When playing the alto saxophone, it is vital to be mindful of your choice in mouthpiece since a brighter one can add excessive brightness to an already luminous sound. However, I found that while the Durga 5 was bright, it is not overly bright and is much fuller sounding–I think that this is due to the new chamber design which provides extra core to the sound.

And you could further control the brightness by combining either trying the hard rubber version or using a darker reed (I have been loving the Vandoren Traditional Reeds 2.5 on it). I also found that the medium-stadium chamber added a great deal of fatness/fullness to my sound that I wasn’t getting from my old mouthpiece.

I think the Theo Wanne Durga 5 gives you a rich sound that would be at home in almost any musical genre (with the exception of classical music because in that style, you want a very dark sound).


This mouthpiece has lots of volume!

The metal Durga 5’s huge sound makes it easier to compete with other instruments in a band situation but play soft and quiet when needed.


I found metal durga very easy to control. When I’m testing a mouthpiece for control, I typically look to see how easy it is to play through some complicated passages. Typically, I play through one of my Marcel Mule Saxophone Books to test it. When playing through this one, I found that it was even easier to make the huge octave jumps.

So for me, this mouthpiece is really easy to control, and the easy of playability makes it so much fun to play!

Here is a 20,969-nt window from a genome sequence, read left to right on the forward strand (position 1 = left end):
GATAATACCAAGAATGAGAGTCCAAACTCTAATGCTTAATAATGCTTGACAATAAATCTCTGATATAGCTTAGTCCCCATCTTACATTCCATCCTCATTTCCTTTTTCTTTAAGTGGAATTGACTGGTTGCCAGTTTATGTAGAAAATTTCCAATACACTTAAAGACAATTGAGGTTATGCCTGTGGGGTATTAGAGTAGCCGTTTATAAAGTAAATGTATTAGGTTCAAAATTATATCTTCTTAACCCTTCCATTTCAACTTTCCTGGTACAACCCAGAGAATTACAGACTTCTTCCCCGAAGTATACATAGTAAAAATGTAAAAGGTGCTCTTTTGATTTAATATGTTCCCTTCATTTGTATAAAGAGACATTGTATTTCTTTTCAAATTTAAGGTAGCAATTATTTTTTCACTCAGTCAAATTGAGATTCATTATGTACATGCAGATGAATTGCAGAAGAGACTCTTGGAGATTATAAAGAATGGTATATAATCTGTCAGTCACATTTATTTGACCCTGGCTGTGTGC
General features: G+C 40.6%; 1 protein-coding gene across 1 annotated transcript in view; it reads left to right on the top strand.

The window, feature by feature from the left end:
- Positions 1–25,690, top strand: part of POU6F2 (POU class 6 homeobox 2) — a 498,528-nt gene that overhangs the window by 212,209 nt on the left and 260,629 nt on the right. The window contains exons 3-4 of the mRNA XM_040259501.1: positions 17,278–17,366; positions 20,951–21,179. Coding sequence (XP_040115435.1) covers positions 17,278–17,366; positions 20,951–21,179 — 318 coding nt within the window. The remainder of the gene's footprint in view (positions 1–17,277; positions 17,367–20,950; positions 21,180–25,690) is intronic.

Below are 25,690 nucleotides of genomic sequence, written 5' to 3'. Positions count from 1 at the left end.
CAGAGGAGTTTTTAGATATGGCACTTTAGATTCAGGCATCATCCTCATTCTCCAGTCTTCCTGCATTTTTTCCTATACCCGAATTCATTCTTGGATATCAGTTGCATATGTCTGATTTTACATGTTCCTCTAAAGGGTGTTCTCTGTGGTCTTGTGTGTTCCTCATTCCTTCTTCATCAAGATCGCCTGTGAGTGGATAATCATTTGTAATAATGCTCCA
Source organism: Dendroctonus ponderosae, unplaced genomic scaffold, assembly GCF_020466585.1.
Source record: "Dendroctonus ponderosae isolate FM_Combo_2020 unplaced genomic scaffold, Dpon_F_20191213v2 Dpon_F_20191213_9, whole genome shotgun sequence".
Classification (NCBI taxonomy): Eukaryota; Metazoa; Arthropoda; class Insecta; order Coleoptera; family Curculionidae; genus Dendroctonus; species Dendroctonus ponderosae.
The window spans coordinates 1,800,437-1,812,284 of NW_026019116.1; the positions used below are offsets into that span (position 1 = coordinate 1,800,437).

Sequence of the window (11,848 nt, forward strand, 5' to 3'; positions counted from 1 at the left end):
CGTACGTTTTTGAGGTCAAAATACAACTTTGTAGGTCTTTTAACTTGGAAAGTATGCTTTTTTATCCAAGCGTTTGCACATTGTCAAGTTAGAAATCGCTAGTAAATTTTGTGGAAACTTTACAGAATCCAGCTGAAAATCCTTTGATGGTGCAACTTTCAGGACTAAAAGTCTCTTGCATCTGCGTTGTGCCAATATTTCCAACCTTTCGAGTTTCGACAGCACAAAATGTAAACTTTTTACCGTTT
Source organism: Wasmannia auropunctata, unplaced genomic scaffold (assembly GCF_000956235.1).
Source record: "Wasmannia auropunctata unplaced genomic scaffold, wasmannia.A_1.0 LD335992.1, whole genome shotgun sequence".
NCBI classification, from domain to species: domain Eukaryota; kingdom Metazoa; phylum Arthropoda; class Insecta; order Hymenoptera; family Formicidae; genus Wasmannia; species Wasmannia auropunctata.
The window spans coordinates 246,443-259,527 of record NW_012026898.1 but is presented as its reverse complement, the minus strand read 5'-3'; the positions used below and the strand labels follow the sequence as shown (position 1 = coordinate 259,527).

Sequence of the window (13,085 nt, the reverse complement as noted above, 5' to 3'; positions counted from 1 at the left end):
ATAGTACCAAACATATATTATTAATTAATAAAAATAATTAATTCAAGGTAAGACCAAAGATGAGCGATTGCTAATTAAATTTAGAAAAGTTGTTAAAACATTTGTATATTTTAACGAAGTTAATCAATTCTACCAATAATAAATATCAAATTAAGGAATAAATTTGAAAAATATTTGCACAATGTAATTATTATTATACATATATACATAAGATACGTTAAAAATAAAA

Why I Chose the Durga 5 Over My Old Mouthpiece?

My old mouthpiece was a Theo Wanne Mantra mouthpiece. The Mantra is also a great mouthpiece that has served me well! I recorded an entire album and two singles (including my first Billboard charting single) on the Mantra.

Simply put, I love my Mantra mouthpiece (and I’ll never sell it). However, I chose the Theo Wanne Durga 5 because:

  • It sounds fuller
  • It is easier to play

One issue I’ve run into with small-chambered mouthpieces is that while it sounds great on a recording (going through a tube mic/tube preamp with some compression and reverb), it can sound bright/thin live.

I have also found that smaller chamber mouthpieces are more challenging to play because of their heightened back pressure, which creates added resistance.

For me, the Durga 5 solves both of those issues; it gives me a brighter/modern/powerful sound, but is much more fuller sounding in the studio and live.


Overall, I am extremely impressed with the Theo Wanne Durga 5 Alto Metal Mouthpiece. It delivers rich, contemporary tone and extra projection that is perfect for jazz, R&B, and Rock & Roll. I found this mouthpiece to be very flexible and suitable for a variety of musical styles. and it is so much fun to play!

Whether you are a seasoned pro or just starting out, I highly recommend this mouthpiece to saxophone players looking for superior performance from their alto saxophone.

If you’re interested in trying out the Durga 5 for yourself, be sure to visit the Theo Wanne website today!

You should also check out some other mouthpieces I recommend here:

Theo Wanne Earth

This mouthpiece is extremely versatile too….it’s really at home in any style. Read my full review here.